I've given you a number of keywords to Google. Do some research.
Do you know what a multivibrator is?
Tuned circuit?

Last Edited: Thu. Feb 26, 2015 - 07:50 AM
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I did not quite understand what you said on the cycles and update rate as I am very new to that. How ever I have understood that I require a device that operates at very high clock frequency. So according to you what should be the carrier frequency at which we will get a decent output.And RF watts. I think as we havnt reached that part of design yet, 3~5 Watts.

Last Edited: Thu. Feb 26, 2015 - 07:55 AM
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Regarding cycles, i'm referring to the number of machine cycles of a microprocessor. What i'm trying to impart upon you is that the basic numbers are telling us we're on the bleeding edge. I'm also trying to tell you there are other methods of generating RF power without resorting to microprocessors or pwm at very high frequencies. Using pwm works well for generating a 50Hz sine wave. Also making a resonant circuit at 50Hz is a bit more difficult due to the values of inductors and capacitors. At 1.2Mhz things swing the other way. As David mentioned early on in this thread that you could use a Class C amplifier. Did you research that?
Anyway, one would think when designing an inverter one of the first questions is how much power. Luckily for us 3-5W is manageable without resorting to high voltages or currents. This means thing are less likely to explode when testing - things will generally get real hot then melt. This gives you time to turn off the power.

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I try again since you as other have said you ignore the important questions.

 

So I try again

what kind of dead time do you need? (if any depend on your hardware).

 

What kind of modulation ?(Is it AM FM or not (same freq all the time) ) 

 

And to make it clear a $0.5 AVR can make what you need if no modulation and dead time from the modulator.

 

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Our voltage and current ratings are as follows: 5v and 0.5 amps.plz see tthat our operating current will be very much within the limit.can I email u some questions as those questions cannot be promoted in avr forum.

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We can help you but we're not going to do the work for you. You want 3-5W but only have 2.5W available, you have a problem there.

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Sorry if u feel that I am ignoring the posts....didn't see few of them....here is what we want to achieve and I think it is AM....we need a triangular carrier wave and a modulating sine wave.....whenever the magnitude of sine wave is greater that carrier wave....there should be a high pulse.....I hope this clears......about dead time I will get back to you on that...as i don't know about it.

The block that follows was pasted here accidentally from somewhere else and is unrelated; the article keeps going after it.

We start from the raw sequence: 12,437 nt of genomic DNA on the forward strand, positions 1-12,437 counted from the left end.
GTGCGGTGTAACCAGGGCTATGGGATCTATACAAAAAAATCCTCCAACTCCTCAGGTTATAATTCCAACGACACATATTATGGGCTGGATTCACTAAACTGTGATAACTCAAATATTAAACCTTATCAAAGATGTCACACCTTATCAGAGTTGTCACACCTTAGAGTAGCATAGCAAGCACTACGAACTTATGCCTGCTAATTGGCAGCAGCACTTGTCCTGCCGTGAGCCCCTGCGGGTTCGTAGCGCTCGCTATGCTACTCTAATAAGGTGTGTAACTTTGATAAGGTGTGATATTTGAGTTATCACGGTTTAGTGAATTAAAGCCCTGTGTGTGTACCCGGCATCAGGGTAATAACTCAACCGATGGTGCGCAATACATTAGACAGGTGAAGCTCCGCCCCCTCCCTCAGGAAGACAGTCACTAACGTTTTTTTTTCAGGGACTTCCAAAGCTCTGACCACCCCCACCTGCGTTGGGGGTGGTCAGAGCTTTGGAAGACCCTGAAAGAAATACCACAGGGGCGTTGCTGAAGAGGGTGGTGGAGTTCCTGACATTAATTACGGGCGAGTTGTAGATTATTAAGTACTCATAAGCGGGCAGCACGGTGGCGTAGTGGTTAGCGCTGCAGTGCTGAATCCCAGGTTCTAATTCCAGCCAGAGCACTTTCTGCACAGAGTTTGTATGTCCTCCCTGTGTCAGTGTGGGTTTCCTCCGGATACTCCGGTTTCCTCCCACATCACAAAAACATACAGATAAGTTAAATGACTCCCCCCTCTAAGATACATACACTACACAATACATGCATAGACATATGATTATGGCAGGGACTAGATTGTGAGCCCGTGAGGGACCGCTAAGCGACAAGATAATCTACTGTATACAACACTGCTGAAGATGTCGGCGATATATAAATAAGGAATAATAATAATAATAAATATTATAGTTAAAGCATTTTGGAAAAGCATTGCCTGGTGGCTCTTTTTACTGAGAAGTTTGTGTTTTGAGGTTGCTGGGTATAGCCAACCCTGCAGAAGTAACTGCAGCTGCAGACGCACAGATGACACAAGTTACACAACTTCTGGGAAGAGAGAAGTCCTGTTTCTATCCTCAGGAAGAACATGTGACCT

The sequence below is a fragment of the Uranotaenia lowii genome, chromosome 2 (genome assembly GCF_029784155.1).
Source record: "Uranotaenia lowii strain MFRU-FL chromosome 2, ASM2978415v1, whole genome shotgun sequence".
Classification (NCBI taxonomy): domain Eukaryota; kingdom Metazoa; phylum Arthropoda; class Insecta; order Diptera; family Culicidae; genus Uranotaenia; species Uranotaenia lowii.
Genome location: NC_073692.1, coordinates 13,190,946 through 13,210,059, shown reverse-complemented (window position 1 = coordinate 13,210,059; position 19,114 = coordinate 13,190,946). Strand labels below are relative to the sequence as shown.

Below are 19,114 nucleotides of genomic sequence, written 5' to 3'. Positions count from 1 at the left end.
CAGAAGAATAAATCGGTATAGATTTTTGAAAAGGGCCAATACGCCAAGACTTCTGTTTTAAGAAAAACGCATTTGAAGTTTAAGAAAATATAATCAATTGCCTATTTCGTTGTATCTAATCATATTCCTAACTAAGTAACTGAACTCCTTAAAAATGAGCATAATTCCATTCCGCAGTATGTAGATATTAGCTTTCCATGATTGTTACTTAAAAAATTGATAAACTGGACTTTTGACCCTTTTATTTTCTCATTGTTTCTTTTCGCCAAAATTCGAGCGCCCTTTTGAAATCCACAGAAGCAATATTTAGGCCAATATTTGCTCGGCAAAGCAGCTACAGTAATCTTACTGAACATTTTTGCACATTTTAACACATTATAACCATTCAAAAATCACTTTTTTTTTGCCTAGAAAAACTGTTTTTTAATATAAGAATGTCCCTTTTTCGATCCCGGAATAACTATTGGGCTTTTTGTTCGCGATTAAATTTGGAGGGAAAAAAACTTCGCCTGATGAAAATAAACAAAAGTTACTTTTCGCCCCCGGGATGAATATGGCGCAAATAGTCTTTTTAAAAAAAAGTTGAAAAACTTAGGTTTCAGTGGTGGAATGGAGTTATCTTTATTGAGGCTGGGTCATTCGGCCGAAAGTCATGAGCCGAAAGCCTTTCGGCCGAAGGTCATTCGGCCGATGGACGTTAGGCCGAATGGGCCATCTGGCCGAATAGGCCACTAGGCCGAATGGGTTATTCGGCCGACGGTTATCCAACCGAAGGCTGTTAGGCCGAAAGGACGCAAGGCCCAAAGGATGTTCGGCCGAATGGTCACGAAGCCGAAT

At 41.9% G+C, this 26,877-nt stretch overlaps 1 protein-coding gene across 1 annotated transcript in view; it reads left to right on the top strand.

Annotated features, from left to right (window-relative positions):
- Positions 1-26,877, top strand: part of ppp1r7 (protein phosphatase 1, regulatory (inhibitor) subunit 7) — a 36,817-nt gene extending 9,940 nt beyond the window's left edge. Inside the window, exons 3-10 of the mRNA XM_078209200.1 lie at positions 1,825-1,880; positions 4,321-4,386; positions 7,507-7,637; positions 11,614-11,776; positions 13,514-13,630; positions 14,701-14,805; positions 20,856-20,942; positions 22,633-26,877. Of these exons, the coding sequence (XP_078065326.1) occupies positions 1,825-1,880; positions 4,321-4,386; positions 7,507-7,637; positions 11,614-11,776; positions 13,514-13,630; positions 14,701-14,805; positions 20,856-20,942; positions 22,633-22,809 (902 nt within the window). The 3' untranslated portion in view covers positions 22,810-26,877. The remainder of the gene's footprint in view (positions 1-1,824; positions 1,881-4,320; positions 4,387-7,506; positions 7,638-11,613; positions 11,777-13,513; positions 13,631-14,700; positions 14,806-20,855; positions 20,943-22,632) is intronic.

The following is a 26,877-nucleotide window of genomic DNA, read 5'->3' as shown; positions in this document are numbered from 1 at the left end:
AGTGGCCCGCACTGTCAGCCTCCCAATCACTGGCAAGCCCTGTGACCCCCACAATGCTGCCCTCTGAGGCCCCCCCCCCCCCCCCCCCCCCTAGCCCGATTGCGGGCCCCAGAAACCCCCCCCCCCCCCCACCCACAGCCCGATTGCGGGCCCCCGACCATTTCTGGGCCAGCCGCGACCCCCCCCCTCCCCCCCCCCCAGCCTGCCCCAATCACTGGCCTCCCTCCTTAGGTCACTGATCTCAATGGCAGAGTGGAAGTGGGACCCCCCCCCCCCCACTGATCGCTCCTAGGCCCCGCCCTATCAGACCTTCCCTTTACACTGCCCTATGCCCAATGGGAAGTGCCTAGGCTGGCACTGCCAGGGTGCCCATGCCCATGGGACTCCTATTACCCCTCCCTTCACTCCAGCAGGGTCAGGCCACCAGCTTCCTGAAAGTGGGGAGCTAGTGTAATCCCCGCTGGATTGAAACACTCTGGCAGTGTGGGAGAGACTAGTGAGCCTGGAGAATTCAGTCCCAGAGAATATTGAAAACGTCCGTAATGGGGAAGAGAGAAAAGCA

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Sorry but 3~5 W....is what we would be transferring....not our required wattage....also we require less than 2w for our application..

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And yes frequency at all time will be the same...

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Your comments make no sense. How can you get more energy out than you put in?
Did you look at the link i posted? Where did the triangle wave come from?

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Is something like this remotely connected to what you want to achieve?
http://www.ti.com/product/bq500414q

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input wattage: 5 Watts

output we require at least 2.5 Watts

sorry for that miscommunication

and yes I am going through your posts

 

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The source used is 12 v in your referred link .....Our project does not use this range of voltage.. 

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Please describe what your actual project is.

 

I made a 'guess' that it was a contactless battery charger.   e.g. like my electric toothbrush.

Am I correct?

 

Of course it might be a student exercise with Proteus.     Somehow,   the original confusion between milliHertz and MegaHertz points in this direction.

 

I don't have experience with RF or power circuits.    But there are several members that do have practical knowledge.     You will get a lot more help if you describe the real purpose of your questions.

 

David.

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#62
Posted by girish.karnam00...: Thu. Feb 26, 2015 - 08:16 PM (Reply to #60)
The source used is 12 v in your referred link .....Our project does not use this range of voltage..

Errr, the concept is the same.changing the design to 5V is trivial. Sounds like you want us to design the solution for you.

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No I dont want you to design the solution....But in the link you provided what is the input....is it the DC source??....what is being amplified....i mean which signal??

 

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Alternative approaches would be to create the PWM sine with exactly the images posted : Use a Sawtooth and Analog Sine.

Some MHz region SMPS parts may manage this, with a DDS sine wave .

Or, you can to both a Sine LUT Table and PWM in a CPLD.

Modulation depth has not been mentioned ....

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Thanks for the reply. What range of frequencies can CPLD handle??